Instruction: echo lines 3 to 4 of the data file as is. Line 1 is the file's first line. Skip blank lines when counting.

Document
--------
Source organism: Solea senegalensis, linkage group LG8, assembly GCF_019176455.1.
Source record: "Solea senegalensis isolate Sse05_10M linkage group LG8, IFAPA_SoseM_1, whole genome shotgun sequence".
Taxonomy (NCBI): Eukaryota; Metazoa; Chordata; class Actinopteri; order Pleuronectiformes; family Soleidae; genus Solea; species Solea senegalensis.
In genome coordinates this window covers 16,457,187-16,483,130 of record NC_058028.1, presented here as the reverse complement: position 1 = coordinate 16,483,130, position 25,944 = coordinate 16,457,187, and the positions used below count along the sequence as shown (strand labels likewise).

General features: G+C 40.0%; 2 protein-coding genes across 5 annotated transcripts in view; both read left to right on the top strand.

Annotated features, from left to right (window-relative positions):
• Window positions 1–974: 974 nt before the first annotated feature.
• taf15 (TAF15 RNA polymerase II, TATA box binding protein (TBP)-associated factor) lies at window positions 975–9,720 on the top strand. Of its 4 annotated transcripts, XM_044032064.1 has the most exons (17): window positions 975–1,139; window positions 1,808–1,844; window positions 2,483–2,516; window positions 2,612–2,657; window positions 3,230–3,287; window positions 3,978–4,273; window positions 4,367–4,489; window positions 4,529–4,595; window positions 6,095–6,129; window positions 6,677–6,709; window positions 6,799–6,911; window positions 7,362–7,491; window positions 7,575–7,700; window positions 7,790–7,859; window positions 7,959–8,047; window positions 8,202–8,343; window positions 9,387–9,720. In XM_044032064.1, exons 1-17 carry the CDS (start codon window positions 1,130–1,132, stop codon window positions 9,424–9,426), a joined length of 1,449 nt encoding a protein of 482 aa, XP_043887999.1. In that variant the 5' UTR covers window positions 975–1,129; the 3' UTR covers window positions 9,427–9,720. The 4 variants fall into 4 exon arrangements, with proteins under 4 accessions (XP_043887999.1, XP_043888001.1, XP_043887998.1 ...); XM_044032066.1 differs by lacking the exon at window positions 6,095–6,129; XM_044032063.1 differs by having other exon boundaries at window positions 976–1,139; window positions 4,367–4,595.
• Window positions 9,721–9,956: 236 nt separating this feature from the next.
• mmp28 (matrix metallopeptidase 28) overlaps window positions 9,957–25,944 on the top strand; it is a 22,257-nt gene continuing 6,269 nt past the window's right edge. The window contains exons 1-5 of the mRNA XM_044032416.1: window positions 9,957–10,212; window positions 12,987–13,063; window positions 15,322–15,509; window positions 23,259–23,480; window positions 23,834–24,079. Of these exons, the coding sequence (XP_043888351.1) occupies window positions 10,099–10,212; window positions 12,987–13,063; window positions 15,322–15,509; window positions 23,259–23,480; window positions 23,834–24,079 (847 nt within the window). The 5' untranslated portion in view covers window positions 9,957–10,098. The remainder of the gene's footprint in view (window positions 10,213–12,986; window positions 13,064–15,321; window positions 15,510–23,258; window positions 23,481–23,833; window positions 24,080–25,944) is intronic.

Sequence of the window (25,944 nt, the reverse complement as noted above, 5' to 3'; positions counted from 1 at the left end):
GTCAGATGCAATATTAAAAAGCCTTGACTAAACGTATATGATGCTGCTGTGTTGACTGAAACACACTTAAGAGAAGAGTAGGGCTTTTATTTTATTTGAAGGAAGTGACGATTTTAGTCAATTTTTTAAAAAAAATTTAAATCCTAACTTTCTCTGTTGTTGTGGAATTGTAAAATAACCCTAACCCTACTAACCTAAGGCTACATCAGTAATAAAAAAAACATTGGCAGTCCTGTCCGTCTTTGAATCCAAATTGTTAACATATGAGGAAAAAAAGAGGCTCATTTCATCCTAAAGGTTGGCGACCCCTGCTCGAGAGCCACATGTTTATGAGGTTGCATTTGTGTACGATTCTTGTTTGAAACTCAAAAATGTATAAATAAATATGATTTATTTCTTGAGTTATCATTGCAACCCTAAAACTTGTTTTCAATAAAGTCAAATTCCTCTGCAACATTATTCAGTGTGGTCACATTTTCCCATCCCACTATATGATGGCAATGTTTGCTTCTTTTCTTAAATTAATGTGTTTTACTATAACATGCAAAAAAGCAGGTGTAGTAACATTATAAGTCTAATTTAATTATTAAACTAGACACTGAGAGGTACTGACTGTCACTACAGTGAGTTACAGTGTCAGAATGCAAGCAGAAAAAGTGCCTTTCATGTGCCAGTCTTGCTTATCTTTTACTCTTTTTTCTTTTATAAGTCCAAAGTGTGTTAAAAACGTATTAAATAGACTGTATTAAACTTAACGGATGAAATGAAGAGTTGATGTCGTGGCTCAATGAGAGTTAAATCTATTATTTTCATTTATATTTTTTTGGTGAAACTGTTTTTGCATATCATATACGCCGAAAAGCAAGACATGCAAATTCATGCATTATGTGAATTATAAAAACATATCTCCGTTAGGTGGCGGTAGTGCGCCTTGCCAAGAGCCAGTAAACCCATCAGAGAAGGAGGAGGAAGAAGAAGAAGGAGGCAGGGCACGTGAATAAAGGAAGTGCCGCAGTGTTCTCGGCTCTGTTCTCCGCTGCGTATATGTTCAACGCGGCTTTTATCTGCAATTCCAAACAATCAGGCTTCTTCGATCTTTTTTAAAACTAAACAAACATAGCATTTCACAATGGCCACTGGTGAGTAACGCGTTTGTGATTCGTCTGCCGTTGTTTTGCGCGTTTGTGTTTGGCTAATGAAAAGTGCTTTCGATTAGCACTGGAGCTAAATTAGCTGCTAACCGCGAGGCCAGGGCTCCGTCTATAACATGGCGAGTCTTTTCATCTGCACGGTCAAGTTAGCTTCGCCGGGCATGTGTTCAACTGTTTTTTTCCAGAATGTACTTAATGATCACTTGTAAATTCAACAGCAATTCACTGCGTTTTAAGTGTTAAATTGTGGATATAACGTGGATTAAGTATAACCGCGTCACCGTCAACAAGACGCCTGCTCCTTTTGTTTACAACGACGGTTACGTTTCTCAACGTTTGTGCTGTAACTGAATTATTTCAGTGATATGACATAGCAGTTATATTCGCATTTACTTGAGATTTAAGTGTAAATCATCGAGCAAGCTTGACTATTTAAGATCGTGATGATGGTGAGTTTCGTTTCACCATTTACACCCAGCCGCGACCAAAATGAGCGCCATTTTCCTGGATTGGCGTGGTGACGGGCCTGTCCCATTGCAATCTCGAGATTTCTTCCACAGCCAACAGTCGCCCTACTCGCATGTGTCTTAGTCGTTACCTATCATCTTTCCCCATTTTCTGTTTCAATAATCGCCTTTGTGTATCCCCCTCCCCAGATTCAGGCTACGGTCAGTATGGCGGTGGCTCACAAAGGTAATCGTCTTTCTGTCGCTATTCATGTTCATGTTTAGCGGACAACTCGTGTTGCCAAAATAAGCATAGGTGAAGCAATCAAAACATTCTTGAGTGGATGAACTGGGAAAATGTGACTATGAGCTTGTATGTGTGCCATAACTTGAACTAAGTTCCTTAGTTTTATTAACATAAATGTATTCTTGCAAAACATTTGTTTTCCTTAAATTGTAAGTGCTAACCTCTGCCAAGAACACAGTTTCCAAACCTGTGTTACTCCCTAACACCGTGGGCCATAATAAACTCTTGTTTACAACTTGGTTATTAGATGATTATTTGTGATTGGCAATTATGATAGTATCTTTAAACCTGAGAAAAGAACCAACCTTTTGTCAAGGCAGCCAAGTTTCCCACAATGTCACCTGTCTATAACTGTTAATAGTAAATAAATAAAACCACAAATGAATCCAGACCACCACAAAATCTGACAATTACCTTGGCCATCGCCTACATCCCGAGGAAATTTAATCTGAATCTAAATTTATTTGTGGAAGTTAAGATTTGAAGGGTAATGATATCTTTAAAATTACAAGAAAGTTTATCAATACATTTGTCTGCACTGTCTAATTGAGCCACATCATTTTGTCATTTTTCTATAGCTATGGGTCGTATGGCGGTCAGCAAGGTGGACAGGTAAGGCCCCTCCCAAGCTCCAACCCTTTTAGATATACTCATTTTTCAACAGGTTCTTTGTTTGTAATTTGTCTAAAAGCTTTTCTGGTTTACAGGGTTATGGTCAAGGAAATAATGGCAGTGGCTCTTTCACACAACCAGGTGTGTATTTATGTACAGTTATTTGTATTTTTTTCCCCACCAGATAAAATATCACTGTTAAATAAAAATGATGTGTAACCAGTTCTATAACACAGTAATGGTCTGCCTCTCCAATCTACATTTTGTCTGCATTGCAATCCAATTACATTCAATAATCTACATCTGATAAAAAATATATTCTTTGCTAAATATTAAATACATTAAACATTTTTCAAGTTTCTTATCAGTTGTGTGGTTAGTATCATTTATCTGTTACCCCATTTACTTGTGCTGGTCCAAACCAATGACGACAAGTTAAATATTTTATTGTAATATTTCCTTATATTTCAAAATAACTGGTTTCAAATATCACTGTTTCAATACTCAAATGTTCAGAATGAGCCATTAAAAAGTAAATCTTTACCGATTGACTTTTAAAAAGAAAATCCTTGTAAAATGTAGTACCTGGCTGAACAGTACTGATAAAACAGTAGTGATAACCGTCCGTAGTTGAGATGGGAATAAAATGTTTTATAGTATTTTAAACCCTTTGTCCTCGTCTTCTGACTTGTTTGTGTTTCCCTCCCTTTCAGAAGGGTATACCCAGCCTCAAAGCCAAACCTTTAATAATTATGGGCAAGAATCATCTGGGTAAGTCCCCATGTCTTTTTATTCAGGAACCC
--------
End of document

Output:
Taxonomy (NCBI): Eukaryota; Metazoa; Chordata; class Actinopteri; order Pleuronectiformes; family Soleidae; genus Solea; species Solea senegalensis.
In genome coordinates this window covers 16,457,187-16,483,130 of record NC_058028.1, presented here as the reverse complement: position 1 = coordinate 16,483,130, position 25,944 = coordinate 16,457,187, and the positions used below count along the sequence as shown (strand labels likewise).